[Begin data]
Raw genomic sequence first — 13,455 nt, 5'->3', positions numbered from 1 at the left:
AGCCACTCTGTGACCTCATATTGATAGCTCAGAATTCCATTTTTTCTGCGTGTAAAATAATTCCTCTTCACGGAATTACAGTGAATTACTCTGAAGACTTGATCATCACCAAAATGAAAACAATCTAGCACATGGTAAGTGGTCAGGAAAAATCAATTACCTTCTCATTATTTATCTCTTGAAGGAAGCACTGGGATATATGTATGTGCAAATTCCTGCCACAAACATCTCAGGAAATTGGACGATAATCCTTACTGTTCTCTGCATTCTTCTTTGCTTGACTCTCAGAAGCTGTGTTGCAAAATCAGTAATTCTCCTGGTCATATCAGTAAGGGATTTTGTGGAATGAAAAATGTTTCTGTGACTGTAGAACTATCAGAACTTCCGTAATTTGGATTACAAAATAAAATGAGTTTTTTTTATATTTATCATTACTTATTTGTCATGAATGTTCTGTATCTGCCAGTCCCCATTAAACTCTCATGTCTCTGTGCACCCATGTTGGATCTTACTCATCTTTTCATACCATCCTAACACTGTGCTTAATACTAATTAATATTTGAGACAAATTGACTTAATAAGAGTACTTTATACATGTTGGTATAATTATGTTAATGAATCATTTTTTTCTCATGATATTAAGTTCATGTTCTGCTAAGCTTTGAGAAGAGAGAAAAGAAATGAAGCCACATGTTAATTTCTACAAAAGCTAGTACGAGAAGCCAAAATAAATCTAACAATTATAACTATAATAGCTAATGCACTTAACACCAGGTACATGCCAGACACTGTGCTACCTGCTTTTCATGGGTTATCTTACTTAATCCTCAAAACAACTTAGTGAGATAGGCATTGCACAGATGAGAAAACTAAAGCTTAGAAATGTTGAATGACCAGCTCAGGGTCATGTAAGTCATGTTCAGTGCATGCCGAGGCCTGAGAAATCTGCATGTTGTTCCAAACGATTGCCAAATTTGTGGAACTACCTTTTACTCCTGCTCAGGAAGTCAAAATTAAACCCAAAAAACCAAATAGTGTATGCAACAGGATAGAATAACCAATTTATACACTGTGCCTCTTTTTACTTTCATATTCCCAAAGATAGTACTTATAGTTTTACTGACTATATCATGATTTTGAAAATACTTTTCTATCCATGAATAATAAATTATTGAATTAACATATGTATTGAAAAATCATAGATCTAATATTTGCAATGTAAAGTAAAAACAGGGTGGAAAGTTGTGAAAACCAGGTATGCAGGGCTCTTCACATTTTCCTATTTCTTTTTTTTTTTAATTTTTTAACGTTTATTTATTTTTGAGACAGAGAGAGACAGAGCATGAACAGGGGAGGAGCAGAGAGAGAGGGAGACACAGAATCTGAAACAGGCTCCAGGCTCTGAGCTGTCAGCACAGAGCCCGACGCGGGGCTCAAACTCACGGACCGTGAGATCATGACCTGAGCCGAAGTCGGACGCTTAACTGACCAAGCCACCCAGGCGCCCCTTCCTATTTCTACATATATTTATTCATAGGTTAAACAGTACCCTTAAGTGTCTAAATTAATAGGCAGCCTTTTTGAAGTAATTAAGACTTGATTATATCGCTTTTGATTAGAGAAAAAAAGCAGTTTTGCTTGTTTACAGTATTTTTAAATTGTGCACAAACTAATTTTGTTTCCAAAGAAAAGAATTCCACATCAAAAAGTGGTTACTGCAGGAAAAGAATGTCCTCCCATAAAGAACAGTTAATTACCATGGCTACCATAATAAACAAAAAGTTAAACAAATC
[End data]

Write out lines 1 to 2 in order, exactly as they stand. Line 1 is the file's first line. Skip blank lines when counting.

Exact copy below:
Raw genomic sequence first — 13,455 nt, 5'->3', positions numbered from 1 at the left:
AGCCACTCTGTGACCTCATATTGATAGCTCAGAATTCCATTTTTTCTGCGTGTAAAATAATTCCTCTTCACGGAATTACAGTGAATTACTCTGAAGACTTGATCATCACCAAAATGAAAACAATCTAGCACATGGTAAGTGGTCAGGAAAAATCAATTACCTTCTCATTATTTATCTCTTGAAGGAAGCACTGGGATATATGTATGTGCAAATTCCTGCCACAAACATCTCAGGAAATTGGACGATAATCCTTACTGTTCTCTGCATTCTTCTTTGCTTGACTCTCAGAAGCTGTGTTGCAAAATCAGTAATTCTCCTGGTCATATCAGTAAGGGATTTTGTGGAATGAAAAATGTTTCTGTGACTGTAGAACTATCAGAACTTCCGTAATTTGGATTACAAAATAAAATGAGTTTTTTTTATATTTATCATTACTTATTTGTCATGAATGTTCTGTATCTGCCAGTCCCCATTAAACTCTCATGTCTCTGTGCACCCATGTTGGATCTTACTCATCTTTTCATACCATCCTAACACTGTGCTTAATACTAATTAATATTTGAGACAAATTGACTTAATAAGAGTACTTTATACATGTTGGTATAATTATGTTAATGAATCATTTTTTTCTCATGATATTAAGTTCATGTTCTGCTAAGCTTTGAGAAGAGAGAAAAGAAATGAAGCCACATGTTAATTTCTACAAAAGCTAGTACGAGAAGCCAAAATAAATCTAACAATTATAACTATAATAGCTAATGCACTTAACACCAGGTACATGCCAGACACTGTGCTACCTGCTTTTCATGGGTTATCTTACTTAATCCTCAAAACAACTTAGTGAGATAGGCATTGCACAGATGAGAAAACTAAAGCTTAGAAATGTTGAATGACCAGCTCAGGGTCATGTAAGTCATGTTCAGTGCATGCCGAGGCCTGAGAAATCTGCATGTTGTTCCAAACGATTGCCAAATTTGTGGAACTACCTTTTACTCCTGCTCAGGAAGTCAAAATTAAACCCAAAAAACCAAATAGTGTATGCAACAGGATAGAATAACCAATTTATACACTGTGCCTCTTTTTACTTTCATATTCCCAAAGATAGTACTTATAGTTTTACTGACTATATCATGATTTTGAAAATACTTTTCTATCCATGAATAATAAATTATTGAATTAACATATGTATTGAAAAATCATAGATCTAATATTTGCAATGTAAAGTAAAAACAGGGTGGAAAGTTGTGAAAACCAGGTATGCAGGGCTCTTCACATTTTCCTATTTCTTTTTTTTTTTAATTTTTTAACGTTTATTTATTTTTGAGACAGAGAGAGACAGAGCATGAACAGGGGAGGAGCAGAGAGAGAGGGAGACACAGAATCTGAAACAGGCTCCAGGCTCTGAGCTGTCAGCACAGAGCCCGACGCGGGGCTCAAACTCACGGACCGTGAGATCATGACCTGAGCCGAAGTCGGACGCTTAACTGACCAAGCCACCCAGGCGCCCCTTCCTATTTCTACATATATTTATTCATAGGTTAAACAGTACCCTTAAGTGTCTAAATTAATAGGCAGCCTTTTTGAAGTAATTAAGACTTGATTATATCGCTTTTGATTAGAGAAAAAAAGCAGTTTTGCTTGTTTACAGTATTTTTAAATTGTGCACAAACTAATTTTGTTTCCAAAGAAAAGAATTCCACATCAAAAAGTGGTTACTGCAGGAAAAGAATGTCCTCCCATAAAGAACAGTTAATTACCATGGCTACCATAATAAACAAAAAGTTAAACAAATC